4 months ago
Welcome Owen
I also live in the desert southwest - High Plains at 5500', around 8"/yr mostly July and August and then again January thru March and the driest months April thru May  - so I understand native flowers are limited as you noted. But you made a comment about plants under fruit trees that can mitigate pests and disease. Though working toward a self sustaining system to capture the maximum of our rain, I did put in an irrigation system to get through those really dry times so it might also support some of these other flora. I am trying to fill the space with self sustaining plants with a wide range of root depths that are compatible with chickens and would love to see flowers. What would be your suggestions?
7 months ago
You will have to do the research because I would not presume to know what would be good for you. That said, I have heard about Iguana Venom. It may be related to the helminthic therapy in the last post but I saw a news story about it as one of unconventional but effective medical treatments - like bee stings, or leaches (really) - and did find a link to it once. The problem is that it is not a Pharmaceutical so most medical people I have spoken to have never heard about it. There is a reptile farm in Arizona (and others) that gathers it and provides it for Diabetics. The report was that it helps the body balance the insulin production and the side effect was weight loss (as we now know the weight is not because of poor diet but an actual effect of the body fighting the process).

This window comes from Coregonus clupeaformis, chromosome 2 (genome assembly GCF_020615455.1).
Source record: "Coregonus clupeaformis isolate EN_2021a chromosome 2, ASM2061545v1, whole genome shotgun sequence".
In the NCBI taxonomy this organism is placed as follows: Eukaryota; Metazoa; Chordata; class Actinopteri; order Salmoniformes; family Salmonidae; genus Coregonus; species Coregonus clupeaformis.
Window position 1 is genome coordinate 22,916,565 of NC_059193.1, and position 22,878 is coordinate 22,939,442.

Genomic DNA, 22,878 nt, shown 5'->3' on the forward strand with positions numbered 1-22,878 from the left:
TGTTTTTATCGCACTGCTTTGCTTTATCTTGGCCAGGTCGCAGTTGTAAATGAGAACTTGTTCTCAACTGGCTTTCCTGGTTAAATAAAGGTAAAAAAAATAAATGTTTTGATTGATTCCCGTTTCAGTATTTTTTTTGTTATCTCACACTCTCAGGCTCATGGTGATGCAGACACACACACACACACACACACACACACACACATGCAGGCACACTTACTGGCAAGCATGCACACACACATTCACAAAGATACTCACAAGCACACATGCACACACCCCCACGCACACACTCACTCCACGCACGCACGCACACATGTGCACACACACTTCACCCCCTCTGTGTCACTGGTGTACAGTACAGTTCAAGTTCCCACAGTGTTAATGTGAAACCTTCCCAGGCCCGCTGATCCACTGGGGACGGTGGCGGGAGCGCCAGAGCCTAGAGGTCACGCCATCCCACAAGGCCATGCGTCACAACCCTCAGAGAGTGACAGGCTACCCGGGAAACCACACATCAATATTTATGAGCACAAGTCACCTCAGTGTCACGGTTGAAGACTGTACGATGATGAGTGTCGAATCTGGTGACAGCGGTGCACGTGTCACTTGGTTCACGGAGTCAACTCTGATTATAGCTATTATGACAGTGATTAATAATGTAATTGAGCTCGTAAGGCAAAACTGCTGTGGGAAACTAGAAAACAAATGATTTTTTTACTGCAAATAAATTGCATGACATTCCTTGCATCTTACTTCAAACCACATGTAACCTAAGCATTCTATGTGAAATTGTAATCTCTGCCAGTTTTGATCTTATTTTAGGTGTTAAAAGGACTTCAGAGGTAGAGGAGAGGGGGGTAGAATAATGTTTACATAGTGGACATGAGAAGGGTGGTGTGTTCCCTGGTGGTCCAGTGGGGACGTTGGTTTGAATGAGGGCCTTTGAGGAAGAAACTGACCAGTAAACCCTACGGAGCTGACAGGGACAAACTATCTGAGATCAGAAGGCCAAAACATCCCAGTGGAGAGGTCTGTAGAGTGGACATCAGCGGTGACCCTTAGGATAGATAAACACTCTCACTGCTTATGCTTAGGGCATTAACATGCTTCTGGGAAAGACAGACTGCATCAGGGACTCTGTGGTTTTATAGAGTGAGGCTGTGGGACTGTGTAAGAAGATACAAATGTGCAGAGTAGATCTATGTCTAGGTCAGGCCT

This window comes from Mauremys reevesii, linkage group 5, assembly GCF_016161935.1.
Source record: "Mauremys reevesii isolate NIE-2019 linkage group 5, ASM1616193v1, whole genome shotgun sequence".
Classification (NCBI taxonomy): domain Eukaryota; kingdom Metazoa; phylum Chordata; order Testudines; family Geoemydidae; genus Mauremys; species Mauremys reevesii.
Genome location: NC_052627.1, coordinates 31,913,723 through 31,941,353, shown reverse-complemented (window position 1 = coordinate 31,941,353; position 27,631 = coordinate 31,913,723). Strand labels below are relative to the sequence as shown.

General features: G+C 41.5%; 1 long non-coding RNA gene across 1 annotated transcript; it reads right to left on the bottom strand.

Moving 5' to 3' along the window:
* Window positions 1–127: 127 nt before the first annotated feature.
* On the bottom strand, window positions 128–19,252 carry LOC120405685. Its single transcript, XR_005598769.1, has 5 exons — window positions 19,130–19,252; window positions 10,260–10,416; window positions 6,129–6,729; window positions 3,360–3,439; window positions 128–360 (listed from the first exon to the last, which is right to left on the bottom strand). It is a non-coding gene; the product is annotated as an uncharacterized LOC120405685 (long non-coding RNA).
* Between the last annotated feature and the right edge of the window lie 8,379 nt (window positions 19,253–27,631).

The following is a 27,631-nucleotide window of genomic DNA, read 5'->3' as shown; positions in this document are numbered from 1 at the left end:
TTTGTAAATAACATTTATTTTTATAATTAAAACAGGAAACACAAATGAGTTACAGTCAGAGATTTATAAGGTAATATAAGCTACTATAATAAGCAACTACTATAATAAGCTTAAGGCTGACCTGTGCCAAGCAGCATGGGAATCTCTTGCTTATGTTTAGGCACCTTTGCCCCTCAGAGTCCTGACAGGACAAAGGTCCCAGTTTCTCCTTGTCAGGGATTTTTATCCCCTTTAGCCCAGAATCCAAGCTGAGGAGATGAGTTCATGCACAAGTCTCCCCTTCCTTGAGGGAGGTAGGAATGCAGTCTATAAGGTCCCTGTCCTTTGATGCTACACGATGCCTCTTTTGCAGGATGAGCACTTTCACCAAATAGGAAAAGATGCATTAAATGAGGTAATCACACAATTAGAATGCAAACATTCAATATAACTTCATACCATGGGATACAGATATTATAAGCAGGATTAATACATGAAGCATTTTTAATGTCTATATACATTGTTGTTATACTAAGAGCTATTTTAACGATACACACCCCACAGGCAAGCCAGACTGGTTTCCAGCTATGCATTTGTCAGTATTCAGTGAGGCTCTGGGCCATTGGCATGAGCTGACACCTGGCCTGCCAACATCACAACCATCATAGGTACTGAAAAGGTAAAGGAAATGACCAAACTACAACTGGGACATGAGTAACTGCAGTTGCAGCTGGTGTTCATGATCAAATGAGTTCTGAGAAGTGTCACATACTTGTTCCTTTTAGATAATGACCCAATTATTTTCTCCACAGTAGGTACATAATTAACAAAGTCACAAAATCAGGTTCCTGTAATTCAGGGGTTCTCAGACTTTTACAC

Perhaps someone else can help you find the link.
4 years ago
I want to reinforce the few that have suggested that you go to a Chiropractor!!! You seem aware that the problem in a nerve that is being irritated/pinched as it passes the hard tissue (bones) and the protective sheath is getting rubbed. The actual repair requires that the space for this nerve to pass is enlarged to it's original size. After many years of getting this way it may take several treatments to gently pry them apart, yet it is a simple procedure that has been practiced by Chiropractors for many generations. As you have been trying salves and stretches for these past several months, with only limited effect, I think it is time you consider seeking this professional help. You can be back in the yard in a few short weeks, as good as new.

You can get references from your neighbors. Then the Doctor will start by explaining the physiology of his/her treatment. I know it seems "too easy" to just move the pressure off the nerve, but that is it in a nutshell. The bulging disc is also the result of the vertebrae being "pinched" through years of pressure, gravity, etc.

My own experience is with both neck and lower back pain resulting from a car accident. It does recur because of my own activities and yet I know it is so easy to go get relief.

WHAT IF this was a simple solution that you have been avoiding because the general Medical Profession is stuck in their own pharmacology and surgical solutions.
PLEASE, give Chiropractic a try before you allow any invasive surgery or even continue untreated any longer.
4 years ago
I don't like all the pictures on the home page taking up space and making it harder to find the section I'm interested in on this visit. The rest just seem like I'll need to get used to it. Yet it seems some of these changes may have forgotten us old folks who don't have all the computer savvy (like what is an "fn" key?) What seems "simple" to you may not be intuitive for me.

And, I also did not know about a mobile format. Where it that, how do I get there, etc. I simply gave up trying to be here from my Android except to listen to podcasts.